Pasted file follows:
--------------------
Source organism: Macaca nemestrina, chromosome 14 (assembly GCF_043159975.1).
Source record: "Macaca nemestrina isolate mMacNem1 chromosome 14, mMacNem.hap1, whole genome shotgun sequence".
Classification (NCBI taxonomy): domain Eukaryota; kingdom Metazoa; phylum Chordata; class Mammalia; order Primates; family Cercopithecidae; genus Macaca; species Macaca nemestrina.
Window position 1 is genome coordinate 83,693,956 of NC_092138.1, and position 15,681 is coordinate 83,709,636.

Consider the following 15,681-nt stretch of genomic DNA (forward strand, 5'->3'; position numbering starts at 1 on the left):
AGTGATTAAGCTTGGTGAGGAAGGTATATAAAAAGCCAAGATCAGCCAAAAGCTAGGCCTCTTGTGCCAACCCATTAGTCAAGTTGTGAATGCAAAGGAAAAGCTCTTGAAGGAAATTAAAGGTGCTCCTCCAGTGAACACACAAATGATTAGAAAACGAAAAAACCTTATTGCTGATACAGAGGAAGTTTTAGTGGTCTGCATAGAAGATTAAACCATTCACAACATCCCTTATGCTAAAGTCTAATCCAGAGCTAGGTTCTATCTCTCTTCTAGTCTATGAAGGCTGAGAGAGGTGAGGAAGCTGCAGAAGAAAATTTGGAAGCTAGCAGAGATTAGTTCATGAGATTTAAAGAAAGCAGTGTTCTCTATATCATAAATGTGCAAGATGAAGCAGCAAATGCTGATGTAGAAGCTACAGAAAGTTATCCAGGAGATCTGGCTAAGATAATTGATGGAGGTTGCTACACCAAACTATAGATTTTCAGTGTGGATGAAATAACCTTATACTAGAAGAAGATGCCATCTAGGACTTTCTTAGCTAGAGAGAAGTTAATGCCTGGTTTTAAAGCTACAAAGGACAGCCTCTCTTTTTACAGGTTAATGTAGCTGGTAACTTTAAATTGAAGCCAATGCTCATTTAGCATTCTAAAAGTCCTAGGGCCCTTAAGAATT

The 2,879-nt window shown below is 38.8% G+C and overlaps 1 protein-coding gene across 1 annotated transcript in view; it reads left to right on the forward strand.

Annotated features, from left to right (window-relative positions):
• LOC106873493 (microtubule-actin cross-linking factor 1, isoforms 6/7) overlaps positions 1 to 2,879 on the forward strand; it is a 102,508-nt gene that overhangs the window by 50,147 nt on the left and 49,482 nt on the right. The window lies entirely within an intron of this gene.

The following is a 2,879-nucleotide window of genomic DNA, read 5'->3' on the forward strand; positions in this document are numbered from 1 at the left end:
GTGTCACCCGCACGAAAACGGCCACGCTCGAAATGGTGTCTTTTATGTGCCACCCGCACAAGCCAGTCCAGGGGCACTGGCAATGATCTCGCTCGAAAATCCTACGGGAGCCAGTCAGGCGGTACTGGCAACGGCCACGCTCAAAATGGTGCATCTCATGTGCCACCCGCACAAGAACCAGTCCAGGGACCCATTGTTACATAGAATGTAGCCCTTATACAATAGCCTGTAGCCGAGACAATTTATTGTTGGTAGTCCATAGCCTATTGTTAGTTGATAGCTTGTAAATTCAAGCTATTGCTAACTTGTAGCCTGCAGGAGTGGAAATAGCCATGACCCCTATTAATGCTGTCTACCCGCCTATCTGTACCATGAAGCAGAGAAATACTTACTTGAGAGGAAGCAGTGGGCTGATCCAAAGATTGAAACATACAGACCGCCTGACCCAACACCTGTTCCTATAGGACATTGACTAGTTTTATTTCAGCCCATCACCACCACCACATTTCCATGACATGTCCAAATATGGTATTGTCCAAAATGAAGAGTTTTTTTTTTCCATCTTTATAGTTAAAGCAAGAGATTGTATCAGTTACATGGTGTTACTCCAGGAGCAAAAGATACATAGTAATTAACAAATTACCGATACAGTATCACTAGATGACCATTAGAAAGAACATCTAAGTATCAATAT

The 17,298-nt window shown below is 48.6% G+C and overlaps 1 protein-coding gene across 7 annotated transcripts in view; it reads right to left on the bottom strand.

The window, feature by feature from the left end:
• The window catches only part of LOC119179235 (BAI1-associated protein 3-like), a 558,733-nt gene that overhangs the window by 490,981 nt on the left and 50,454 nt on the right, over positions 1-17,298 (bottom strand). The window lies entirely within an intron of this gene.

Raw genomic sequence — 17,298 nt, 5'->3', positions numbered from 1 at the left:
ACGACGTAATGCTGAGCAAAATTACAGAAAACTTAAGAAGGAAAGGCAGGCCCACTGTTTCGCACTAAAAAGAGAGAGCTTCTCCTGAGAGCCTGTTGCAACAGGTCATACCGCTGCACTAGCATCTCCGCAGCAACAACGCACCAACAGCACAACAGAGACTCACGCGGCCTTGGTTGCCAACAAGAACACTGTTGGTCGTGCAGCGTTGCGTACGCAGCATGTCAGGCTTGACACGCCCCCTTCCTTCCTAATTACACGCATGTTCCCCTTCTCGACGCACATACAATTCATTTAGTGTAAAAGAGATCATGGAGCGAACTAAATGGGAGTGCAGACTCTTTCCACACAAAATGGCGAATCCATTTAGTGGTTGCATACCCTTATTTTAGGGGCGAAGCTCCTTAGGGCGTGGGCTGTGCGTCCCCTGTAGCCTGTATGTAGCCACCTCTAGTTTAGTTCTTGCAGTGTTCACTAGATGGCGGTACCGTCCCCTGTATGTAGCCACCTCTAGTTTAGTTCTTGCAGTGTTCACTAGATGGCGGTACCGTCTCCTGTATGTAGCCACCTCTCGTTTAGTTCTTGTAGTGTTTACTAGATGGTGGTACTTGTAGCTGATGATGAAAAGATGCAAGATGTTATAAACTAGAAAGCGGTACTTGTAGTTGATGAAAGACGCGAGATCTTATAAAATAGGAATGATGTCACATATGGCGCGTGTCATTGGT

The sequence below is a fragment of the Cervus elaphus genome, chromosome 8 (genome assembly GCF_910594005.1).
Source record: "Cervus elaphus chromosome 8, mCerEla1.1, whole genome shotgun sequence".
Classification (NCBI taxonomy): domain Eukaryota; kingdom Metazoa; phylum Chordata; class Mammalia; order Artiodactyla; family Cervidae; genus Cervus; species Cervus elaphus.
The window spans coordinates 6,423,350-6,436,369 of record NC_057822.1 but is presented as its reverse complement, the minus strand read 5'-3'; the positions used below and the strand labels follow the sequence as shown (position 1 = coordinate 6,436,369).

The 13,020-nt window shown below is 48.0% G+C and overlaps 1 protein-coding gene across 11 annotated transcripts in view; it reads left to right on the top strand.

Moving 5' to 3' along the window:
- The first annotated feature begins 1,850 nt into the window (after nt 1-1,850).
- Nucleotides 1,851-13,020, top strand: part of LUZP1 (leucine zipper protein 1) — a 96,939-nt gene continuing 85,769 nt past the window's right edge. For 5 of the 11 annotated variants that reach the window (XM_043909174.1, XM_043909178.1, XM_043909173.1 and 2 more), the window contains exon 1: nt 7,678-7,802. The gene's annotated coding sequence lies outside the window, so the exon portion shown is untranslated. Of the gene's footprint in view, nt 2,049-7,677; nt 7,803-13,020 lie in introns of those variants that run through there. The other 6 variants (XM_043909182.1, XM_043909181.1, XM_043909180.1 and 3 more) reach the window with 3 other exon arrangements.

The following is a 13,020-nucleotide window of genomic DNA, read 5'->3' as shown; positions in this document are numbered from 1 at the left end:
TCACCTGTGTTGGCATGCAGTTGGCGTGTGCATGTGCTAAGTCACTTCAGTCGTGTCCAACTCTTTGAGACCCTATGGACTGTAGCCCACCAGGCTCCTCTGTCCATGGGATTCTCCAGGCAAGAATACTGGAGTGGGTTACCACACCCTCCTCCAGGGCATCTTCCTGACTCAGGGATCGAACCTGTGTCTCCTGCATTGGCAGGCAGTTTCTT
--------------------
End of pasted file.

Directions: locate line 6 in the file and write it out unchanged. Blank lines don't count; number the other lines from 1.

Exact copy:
AGTGATTAAGCTTGGTGAGGAAGGTATATAAAAAGCCAAGATCAGCCAAAAGCTAGGCCTCTTGTGCCAACCCATTAGTCAAGTTGTGAATGCAAAGGAAAAGCTCTTGAAGGAAATTAAAGGTGCTCCTCCAGTGAACACACAAATGATTAGAAAACGAAAAAACCTTATTGCTGATACAGAGGAAGTTTTAGTGGTCTGCATAGAAGATTAAACCATTCACAACATCCCTTATGCTAAAGTCTAATCCAGAGCTAGGTTCTATCTCTCTTCTAGTCTATGAAGGCTGAGAGAGGTGAGGAAGCTGCAGAAGAAAATTTGGAAGCTAGCAGAGATTAGTTCATGAGATTTAAAGAAAGCAGTGTTCTCTATATCATAAATGTGCAAGATGAAGCAGCAAATGCTGATGTAGAAGCTACAGAAAGTTATCCAGGAGATCTGGCTAAGATAATTGATGGAGGTTGCTACACCAAACTATAGATTTTCAGTGTGGATGAAATAACCTTATACTAGAAGAAGATGCCATCTAGGACTTTCTTAGCTAGAGAGAAGTTAATGCCTGGTTTTAAAGCTACAAAGGACAGCCTCTCTTTTTACAGGTTAATGTAGCTGGTAACTTTAAATTGAAGCCAATGCTCATTTAGCATTCTAAAAGTCCTAGGGCCCTTAAGAATT